Who was justified? (Lk 18:14-18:14)

“I tell you!

This man went down

To his house

Justified

Rather than the other.

All

Who exalt themselves,

Will be humbled.

But all

Who humble themselves

Will be exalted.”

 

λέγω ὑμῖν, κατέβη οὗτος δεδικαιωμένος εἰς τὸν οἶκον αὐτοῦ παρ’ ἐκεῖνον· ὅτι πᾶς ὁ ὑψῶν ἑαυτὸν ταπεινωθήσεται, ὁ δὲ ταπεινῶν ἑαυτὸν ὑψωθήσεται.

 

Luke has Jesus conclude this parable about the Pharisee and the tax collector that is only found in this gospel.  Luke indicated that Jesus said with a solemn pronouncement (λέγω ὑμῖν) that this man, the tax collector, went down to his house justified (κατέβη οὗτος δεδικαιωμένος εἰς τὸν οἶκον αὐτοῦ) rather than the other man, the Pharisee (παρ’ ἐκεῖνον).  Then he added a remark that all who exalt themselves (ὅτι πᾶς ὁ ὑψῶν ἑαυτὸν), will be humbled (ταπεινωθήσεται).  But all who humble themselves (ὁ δὲ ταπεινῶν ἑαυτὸν), will be exalted (ὑψωθήσεται).  This was also in in Matthew, chapter 23:12, where Jesus said that whoever exalted themselves would be humbled (Ὅστις δὲ ὑψώσει ἑαυτὸν ταπεινωθήσεται,).  On the other hand, anyone who humbled themselves would be exalted (καὶ ὅστις ταπεινώσει ἑαυτὸν ὑψωθήσεται).  This role reversal was an indication of the end times in MatthewLuke mentioned this earlier in chapter 14:11, word for word, when Jesus said that all who exalted themselves (ὅτι πᾶς ὁ ὑψῶν ἑαυτὸν) would be humbled (ταπεινωθήσεται).  On the other hand, all those who humbled themselves (καὶ ὁ ταπεινῶν ἑαυτὸν), would be exalted (ὑψωθήσεται), but within a different context also.  Do you humble or exalt yourself?

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The good news (Lk 16:16-16:16)

“The law

And the prophets

Were in effect

Until John came.

Since then,

The good news

Of the kingdom of God

Is proclaimed.

Everyone

Tries to enter it

By force.”

 

Ὁ νόμος καὶ οἱ προφῆται μέχρι Ἰωάνου· ἀπὸ τότε ἡ βασιλεία τοῦ Θεοῦ εὐαγγελίζεται καὶ πᾶς εἰς αὐτὴν βιάζεται.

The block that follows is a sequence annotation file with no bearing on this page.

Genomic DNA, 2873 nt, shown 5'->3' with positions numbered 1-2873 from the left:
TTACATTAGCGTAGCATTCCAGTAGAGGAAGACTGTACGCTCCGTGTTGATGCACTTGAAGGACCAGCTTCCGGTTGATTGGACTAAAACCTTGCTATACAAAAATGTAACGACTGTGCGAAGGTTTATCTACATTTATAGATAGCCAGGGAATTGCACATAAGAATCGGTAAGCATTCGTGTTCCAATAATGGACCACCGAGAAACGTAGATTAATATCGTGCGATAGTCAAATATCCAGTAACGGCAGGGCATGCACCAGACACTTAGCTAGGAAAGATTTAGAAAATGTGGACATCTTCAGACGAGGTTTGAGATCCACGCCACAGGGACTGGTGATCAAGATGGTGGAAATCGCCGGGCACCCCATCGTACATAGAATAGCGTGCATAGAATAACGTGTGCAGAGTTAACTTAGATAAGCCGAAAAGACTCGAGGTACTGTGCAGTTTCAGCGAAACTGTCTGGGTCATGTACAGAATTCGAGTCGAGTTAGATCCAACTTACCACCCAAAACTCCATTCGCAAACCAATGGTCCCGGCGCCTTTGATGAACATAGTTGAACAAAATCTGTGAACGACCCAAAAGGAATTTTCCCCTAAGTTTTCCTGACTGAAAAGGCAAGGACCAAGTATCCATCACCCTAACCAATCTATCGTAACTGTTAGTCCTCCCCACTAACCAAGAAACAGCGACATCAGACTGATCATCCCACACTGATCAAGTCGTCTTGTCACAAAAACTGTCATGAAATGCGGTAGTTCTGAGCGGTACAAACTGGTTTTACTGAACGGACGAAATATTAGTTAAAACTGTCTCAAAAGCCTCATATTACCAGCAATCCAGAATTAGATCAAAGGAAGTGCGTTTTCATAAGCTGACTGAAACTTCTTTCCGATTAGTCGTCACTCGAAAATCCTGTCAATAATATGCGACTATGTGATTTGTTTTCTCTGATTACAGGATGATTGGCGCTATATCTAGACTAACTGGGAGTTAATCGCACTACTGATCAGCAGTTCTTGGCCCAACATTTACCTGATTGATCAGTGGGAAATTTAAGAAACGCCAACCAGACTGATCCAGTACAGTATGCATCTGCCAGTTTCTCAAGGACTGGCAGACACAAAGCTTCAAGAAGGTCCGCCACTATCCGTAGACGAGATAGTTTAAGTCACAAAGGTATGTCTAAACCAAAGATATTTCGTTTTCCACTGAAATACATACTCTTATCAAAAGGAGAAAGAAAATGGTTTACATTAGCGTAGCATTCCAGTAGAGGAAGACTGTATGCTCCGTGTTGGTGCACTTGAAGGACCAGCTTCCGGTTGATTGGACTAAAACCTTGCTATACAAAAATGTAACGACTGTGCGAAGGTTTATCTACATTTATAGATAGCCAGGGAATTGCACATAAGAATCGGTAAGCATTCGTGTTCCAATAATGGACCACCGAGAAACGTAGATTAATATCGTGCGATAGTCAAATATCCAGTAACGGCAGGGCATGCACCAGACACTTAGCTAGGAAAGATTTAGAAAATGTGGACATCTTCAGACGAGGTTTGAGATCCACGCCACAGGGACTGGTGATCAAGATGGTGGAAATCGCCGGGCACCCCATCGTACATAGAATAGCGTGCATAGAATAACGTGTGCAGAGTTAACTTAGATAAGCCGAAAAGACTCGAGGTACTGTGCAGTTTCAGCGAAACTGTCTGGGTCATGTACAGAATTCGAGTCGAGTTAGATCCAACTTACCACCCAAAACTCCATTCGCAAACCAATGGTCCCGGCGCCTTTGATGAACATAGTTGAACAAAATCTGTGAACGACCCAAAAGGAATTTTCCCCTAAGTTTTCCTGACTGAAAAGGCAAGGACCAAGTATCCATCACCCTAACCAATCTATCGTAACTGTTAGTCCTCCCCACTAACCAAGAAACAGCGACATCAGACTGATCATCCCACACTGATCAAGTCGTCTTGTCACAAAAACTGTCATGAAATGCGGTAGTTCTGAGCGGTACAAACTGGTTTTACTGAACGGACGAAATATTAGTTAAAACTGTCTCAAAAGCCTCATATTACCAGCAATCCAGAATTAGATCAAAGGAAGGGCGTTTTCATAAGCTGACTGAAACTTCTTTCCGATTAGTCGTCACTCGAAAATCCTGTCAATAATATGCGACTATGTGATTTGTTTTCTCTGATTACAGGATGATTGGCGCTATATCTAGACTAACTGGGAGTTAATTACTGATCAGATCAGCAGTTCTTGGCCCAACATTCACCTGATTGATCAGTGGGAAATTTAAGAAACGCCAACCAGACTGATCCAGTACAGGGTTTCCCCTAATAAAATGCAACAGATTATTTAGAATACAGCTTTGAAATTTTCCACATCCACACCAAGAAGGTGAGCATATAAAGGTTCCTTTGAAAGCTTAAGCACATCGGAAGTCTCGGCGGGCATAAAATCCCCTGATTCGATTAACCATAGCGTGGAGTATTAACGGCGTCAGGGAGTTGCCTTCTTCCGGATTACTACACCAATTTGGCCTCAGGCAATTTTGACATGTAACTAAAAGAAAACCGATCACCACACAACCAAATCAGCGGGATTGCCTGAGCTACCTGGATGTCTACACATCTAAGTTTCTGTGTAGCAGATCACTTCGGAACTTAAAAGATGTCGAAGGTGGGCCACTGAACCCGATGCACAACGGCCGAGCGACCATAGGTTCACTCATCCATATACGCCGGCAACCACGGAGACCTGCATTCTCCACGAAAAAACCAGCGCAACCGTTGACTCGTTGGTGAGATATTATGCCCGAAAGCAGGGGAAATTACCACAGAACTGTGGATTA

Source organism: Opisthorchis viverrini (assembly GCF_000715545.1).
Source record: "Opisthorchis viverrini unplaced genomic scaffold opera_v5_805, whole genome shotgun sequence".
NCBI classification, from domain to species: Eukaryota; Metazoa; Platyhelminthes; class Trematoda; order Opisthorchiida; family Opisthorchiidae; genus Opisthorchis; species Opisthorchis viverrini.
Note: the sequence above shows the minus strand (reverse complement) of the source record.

Luke indicated that Jesus said that the law (Ὁ νόμος) and the prophets (καὶ οἱ προφῆται) were in effect until John came (μέχρι Ἰωάνου).  Since then (ἀπὸ τότε), the good news has been proclaimed (εὐαγγελίζεται) about the kingdom of God (ἡ βασιλεία τοῦ Θεοῦ).  Everyone tries to enter it by force (καὶ πᾶς εἰς αὐτὴν βιάζεται).  The law and the prophets were the two major parts of the Hebrew Bible.  John the Baptist represented some sort of turning point.  His preaching about the kingdom of God meant that the days of the law and prophets were numbered.  There is something similar, but in a different context with a different meaning in Matthew, chapter 11:12-13.  There Jesus talked about the days of John the Baptist until the present (ἀπὸ δὲ τῶν ἡμερῶν Ἰωάνου τοῦ Βαπτιστοῦ ἕως ἄρτι), not a very long time.  The kingdom of heaven has suffered violence (ἡ βασιλεία τῶν οὐρανῶν βιάζεται).  What kind of violence was taking place in the heavenly kingdom?  Did this mean that so many people were violently seeking the kingdom of heaven that John was talking about?  Is this some kind of violence within the kingdom of heaven?  Were these violent people trying to get into the kingdom of heaven?  The next sentence seems to support this idea that violent people wanted to seize the kingdom of heaven by force (καὶ βιασταὶ ἁρπάζουσιν αὐτήν).  In Matthew, chapter 17:11-13, Jesus compared John to Elijah.  Like here in Luke, all the prophets and the law had prophesied until the time of John the Baptist (πάντες γὰρ οἱ προφῆται καὶ ὁ νόμος ἕως Ἰωάνου ἐπροφήτευσαν).  Then Jesus said that John was the new Elijah (αὐτός ἐστιν Ἡλείας), the one who was to come (ὁ μέλλων ἔρχεσθαι).  However, they had to be willing to accept this (καὶ εἰ θέλετε δέξασθαι).  Anyone who had ears to hear should listen to this (ὁ ἔχων ὦτα ἀκουέτω).  Clearly, something fundamental changed with John the Baptist and his proclamation of the kingdom of God.  How were John and Jesus connected in their preaching?  What is your opinion about John the Baptist?

The sinning woman with oil (Lk 7:37-7:37)

“A woman,

Who was a sinner

In that town,

Learned

That Jesus

Was eating

In the Pharisee’s house.

She brought

An alabaster bottle

Of Myron ointment.”

 

καὶ ἰδοὺ γυνὴ ἥτις ἦν ἐν τῇ πόλει ἁμαρτωλός, καὶ ἐπιγνοῦσα ὅτι κατάκειται ἐν τῇ οἰκίᾳ τοῦ Φαρισαίου, κομίσασα ἀλάβαστρον μύρου